June 13, 2016 – Politico
by Martin Matishack
This weekend’s massacre in Orlando could reignite the debate over whether technology companies must help law enforcement unlock terrorist suspects’ encrypted phones — just months after the issue fueled an angry court battle between Apple and the FBI.
Federal investigators have not yet said what kind of phone they recovered from Orlando gunman Omar Mateen — and whether, like the killers in last year’s deadly mass shooting in San Bernardino, Calif., he used encryption to prevent outsiders from reading his communications. But tracing Mateen’s digital trail will be crucial to the investigation of Sunday’s bloodshed, especially in determining whether he had received help or encouragement from terrorist groups before he killed at least 49 people and wounded 53 more in the Central Florida nightclub.
“We are going through the killer’s life, as I said, especially his electronics, to understand as much as we can about his path and whether there was anyone else involved, either in directing him or in assisting him,” FBI Director James Comey said Monday. He declined to say whether investigators have encountered any evidence of Mateen using encryption.
Photos posted on social media showed Mateen holding what appeared to be a Samsung phone, which may have lacked the iron-clad security of the Apple iPhone that frustrated the FBI’s investigation into the San Bernardino shootings. But it’s still possible he might have used one of a growing array of encrypted apps — such as the Facebook-owned WhatsApp — designed to keep people’s communications safe from prying by governments and criminals.
Comey and other law enforcement leaders have expressed growing alarm about the increasing availability of encryption, warning that it’s allowing terrorists and other wrongdoers to “go dark” and plot their deeds in secret. And the Orlando shootings have the potential to make the FBI’s argument even stronger, especially given the urgency of getting to the bottom of the deadliest terror attack on U.S. soil since Sept. 11, 2001.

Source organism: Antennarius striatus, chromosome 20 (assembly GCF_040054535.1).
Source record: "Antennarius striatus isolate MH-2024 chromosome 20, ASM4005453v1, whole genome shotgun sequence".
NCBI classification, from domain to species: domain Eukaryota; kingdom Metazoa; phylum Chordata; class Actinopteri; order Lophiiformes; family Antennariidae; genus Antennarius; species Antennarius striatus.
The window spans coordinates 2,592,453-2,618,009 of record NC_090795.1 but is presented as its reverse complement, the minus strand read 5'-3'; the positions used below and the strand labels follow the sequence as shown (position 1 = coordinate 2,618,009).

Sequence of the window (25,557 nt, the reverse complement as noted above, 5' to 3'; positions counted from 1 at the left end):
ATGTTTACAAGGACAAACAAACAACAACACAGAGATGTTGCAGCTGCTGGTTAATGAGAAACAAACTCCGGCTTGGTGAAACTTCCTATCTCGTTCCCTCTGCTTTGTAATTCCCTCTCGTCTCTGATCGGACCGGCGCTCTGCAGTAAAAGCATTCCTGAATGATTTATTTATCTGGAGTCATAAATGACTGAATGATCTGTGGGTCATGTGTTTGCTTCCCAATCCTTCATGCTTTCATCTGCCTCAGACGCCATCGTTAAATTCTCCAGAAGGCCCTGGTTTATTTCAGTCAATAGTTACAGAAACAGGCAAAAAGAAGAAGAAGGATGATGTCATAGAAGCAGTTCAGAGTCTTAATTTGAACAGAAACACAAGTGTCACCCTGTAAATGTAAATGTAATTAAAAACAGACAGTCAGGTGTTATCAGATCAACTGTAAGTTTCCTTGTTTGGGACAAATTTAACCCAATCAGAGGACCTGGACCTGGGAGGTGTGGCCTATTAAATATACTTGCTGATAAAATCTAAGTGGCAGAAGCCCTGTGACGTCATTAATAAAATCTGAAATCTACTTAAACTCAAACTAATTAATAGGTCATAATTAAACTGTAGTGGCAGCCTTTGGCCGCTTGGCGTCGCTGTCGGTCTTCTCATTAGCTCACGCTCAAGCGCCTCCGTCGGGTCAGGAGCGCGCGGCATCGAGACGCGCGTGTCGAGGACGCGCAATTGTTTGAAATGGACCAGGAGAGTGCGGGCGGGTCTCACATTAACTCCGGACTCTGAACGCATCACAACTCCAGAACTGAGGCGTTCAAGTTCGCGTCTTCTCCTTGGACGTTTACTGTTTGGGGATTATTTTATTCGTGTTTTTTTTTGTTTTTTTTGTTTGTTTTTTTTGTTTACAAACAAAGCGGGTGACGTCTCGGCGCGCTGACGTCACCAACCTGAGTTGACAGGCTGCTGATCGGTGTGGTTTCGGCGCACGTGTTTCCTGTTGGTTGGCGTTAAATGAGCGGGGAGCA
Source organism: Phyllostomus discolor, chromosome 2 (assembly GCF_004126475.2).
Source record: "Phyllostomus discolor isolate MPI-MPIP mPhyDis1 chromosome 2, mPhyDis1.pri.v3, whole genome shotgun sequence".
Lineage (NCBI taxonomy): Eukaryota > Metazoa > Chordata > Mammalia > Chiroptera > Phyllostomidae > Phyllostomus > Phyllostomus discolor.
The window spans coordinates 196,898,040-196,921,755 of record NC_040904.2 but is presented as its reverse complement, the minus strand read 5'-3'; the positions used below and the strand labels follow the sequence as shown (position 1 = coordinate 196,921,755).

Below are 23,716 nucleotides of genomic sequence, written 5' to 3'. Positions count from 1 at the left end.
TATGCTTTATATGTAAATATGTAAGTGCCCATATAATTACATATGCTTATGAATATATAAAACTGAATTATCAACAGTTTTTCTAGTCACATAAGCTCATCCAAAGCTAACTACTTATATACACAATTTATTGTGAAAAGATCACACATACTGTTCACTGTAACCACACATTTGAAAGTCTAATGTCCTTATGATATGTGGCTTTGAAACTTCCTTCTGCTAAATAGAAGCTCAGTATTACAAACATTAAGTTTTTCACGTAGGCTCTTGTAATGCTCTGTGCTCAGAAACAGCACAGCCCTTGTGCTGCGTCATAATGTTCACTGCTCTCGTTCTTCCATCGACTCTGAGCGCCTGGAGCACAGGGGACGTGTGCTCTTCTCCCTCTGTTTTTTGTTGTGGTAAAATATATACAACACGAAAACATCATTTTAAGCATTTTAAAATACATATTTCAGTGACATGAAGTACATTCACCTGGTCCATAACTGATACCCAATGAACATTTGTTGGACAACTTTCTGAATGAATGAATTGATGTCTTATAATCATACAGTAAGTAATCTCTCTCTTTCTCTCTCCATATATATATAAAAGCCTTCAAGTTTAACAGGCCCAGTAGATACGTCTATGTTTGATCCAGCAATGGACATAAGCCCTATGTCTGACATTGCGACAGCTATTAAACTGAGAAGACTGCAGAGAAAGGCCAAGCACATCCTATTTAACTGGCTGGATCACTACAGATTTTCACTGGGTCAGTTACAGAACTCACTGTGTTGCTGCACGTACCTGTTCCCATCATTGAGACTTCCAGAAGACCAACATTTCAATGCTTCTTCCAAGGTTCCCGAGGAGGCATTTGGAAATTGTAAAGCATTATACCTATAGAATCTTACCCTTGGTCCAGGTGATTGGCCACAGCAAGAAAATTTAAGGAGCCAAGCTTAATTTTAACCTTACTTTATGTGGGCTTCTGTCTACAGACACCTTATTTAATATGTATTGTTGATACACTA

The second-deadliest attack was the San Bernardino shooting, in which Syed Farook and his wife, Tashfeen Malik, slaughtered 14 people at a holiday party in December.
“Comey and his people will take every opportunity to push their agenda,” said forensic scientist Jonathan Zdziarski, who compared the law enforcement push to the efforts of gun control advocates to seize on such an attack. “The root of the problem never gets addressed because everyone’s busy fighting.”
The San Bernardino fight escalated sharply in February after a federal magistrate ordered Apple to make it easier for authorities unlock Farook’s work-issued iPhone — only to have the case end inconclusively after the FBI got into the phone with help from an unidentified third party. Apple CEO Tim Cook lambasted the government’s request as “dangerous,” while the Justice Department accused the company of impeding an investigation into “the terrorist mass murder of 14 Americans.”
Regardless of whether a similar fight erupts in the Orlando investigation, the broader tug of war is only going to escalate, said Bob Cattanach, a former Justice Department lawyer and a partner at the law firm Dorsey & Whitney.
“I don’t think you’ll find anybody right now on either side of the debate that will say if we just sat down together we could figure this out,” he said. “It’s an intractable problem,” he said. [READ MORE]